Human rights defenders point out that "information being disseminated by the authorities is incomplete". "The specialists in commercial law being put forward by Russia as candidates to fill the position of judge at the European Court of Human Rights may not have enough experience in the field of human rights or enough linguistic knowledge, even if they are highly-qualified in terms of the Russian commercial courts. And the reason for a candidate's withdrawal may well be that they simply do not satisfy the necessary requirements of the Council of Europe", the Moscow Helsinki Group point out in their statement.

According to statements by the interdepartmental commission, its selection of candidates was extremely thorough and responsible, when in reality the entire process was neither democratic nor transparent, the Moscow Helsinki Group believes.

In the middle of December last year, the Moscow Helsinki Group sent a request to PACE asking that the selection process for the position of Russian judge to the European Court of Human Rights be discussed.

In addition, the Moscow Helsinki Group is trying to get the results of the selection process overturned in court. Karinna Moskalenko had previously appealed to the Zamoskvorechye district court in Moscow to rule that the actions taken by the Ministry of Justice of the Russian Federation in advertising and conducting the selection process were unlawful.

However, the lawsuit was not heard until five months later. It should be noted that the human rights defenders were able to familiarize themselves with certain materials of the interdepartmental commission only in court, a long time after the selection process had been concluded.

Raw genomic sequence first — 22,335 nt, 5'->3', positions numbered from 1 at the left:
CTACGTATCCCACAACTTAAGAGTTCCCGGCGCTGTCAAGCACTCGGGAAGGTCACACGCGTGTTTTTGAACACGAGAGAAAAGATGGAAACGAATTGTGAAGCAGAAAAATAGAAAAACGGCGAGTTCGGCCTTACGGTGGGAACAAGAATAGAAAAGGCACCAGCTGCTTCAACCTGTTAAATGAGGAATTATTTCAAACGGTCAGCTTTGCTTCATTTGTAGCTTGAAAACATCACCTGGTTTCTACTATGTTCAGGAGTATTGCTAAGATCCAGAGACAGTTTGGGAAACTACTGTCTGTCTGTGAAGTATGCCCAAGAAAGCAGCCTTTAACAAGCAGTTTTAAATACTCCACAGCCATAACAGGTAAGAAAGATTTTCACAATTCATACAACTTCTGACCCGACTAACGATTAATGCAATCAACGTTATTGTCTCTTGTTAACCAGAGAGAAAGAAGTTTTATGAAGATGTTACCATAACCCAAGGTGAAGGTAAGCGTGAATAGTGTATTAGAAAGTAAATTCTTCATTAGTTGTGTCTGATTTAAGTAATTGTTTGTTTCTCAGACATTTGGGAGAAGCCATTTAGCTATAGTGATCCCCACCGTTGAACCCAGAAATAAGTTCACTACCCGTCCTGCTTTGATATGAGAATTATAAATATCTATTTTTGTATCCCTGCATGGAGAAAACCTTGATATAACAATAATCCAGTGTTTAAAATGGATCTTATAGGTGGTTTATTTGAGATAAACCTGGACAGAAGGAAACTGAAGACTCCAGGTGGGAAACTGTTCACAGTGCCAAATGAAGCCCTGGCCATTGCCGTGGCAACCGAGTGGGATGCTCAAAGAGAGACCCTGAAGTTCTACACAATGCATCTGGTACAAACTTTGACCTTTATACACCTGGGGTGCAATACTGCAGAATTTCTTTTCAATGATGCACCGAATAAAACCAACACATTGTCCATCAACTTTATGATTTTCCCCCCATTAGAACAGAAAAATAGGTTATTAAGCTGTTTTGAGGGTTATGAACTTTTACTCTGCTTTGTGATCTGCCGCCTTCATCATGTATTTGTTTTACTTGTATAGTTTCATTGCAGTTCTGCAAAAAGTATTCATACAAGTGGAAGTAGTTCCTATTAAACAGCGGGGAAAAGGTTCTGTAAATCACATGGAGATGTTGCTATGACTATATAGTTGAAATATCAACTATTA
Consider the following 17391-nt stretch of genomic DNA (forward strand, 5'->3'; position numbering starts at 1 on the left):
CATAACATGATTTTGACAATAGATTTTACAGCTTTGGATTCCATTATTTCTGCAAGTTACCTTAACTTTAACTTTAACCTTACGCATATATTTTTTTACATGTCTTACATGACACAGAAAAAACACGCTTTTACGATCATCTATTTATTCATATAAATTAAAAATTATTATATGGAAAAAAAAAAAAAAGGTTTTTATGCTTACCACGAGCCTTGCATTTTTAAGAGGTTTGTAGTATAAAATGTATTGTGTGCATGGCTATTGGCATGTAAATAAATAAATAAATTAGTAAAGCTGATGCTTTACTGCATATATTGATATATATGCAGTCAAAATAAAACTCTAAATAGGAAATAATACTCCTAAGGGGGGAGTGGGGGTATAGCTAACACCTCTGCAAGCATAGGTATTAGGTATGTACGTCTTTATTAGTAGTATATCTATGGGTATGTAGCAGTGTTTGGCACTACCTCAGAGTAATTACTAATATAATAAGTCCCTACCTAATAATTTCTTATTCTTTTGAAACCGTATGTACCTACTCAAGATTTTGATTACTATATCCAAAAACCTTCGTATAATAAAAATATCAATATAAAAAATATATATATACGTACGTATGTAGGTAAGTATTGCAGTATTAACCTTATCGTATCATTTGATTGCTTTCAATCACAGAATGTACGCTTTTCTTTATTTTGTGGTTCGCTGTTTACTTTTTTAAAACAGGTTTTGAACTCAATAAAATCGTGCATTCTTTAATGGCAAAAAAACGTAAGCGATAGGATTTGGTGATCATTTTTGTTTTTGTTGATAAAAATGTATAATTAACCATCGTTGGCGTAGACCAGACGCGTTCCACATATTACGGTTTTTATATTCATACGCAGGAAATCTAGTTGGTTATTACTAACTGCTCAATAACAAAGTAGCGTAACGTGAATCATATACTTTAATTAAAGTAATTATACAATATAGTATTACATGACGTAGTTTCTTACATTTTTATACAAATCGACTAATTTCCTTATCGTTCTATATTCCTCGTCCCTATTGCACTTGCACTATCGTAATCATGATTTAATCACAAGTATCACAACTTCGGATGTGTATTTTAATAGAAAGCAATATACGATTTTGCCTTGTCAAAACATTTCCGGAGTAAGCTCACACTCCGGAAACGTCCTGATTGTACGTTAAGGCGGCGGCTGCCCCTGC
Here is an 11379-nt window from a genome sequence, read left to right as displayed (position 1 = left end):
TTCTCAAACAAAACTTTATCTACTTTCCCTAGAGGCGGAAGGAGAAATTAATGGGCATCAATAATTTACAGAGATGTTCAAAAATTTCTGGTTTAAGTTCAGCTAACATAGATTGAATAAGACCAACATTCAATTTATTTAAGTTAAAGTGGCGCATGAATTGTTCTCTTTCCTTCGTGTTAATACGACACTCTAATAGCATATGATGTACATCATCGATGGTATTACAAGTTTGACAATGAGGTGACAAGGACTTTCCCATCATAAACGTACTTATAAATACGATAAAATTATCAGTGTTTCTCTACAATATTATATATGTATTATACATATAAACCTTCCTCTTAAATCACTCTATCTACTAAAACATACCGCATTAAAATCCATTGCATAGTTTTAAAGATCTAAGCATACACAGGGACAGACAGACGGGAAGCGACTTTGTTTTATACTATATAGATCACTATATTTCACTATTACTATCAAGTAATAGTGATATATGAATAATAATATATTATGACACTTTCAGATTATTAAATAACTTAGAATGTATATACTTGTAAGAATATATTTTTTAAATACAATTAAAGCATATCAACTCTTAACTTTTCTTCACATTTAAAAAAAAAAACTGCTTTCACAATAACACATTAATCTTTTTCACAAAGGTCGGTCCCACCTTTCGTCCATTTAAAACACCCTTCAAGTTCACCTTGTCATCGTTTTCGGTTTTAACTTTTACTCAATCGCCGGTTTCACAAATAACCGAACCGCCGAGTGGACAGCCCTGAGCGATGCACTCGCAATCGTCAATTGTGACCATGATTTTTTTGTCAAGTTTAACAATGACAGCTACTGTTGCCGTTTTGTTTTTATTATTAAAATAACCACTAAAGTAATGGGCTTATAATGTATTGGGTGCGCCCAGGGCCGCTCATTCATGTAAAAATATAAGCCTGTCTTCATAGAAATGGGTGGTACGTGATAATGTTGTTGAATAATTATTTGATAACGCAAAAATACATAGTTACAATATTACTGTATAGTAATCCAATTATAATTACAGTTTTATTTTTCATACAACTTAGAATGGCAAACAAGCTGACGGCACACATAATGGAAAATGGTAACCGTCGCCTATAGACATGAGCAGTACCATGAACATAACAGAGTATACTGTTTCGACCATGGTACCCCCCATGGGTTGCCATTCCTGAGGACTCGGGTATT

On 17 April, after the Ministry of Foreign Affairs had already sent the list to PACE, Karinna Moskalenko's lawsuit was dismissed.

An appeal against this decision has still not been heard, and therefore it has not yet entered into force.

Starting with the creation of the selection committee (which, as human rights defenders point out, was created after the selection process had already begun) and the interdepartmental commission which selected the six candidates, the procedure for selecting candidates was accompanied by a large number of violations, the Moscow Helsinki Group believes. These commissions did not include any women or any representative of the many human rights NGOs and specialized government bodies that exist in Russia. There were not even representatives from the Federal Human Rights Ombudsman.

"The government is trying to make do with half measures, but the Moscow Helsinki Group is calling on civil society to demand that the government hold a broad, open and transparent selection process for the position of judge at one of the most important institutions of the Council of Europe", the statement by the Moscow Helsinki Group concludes.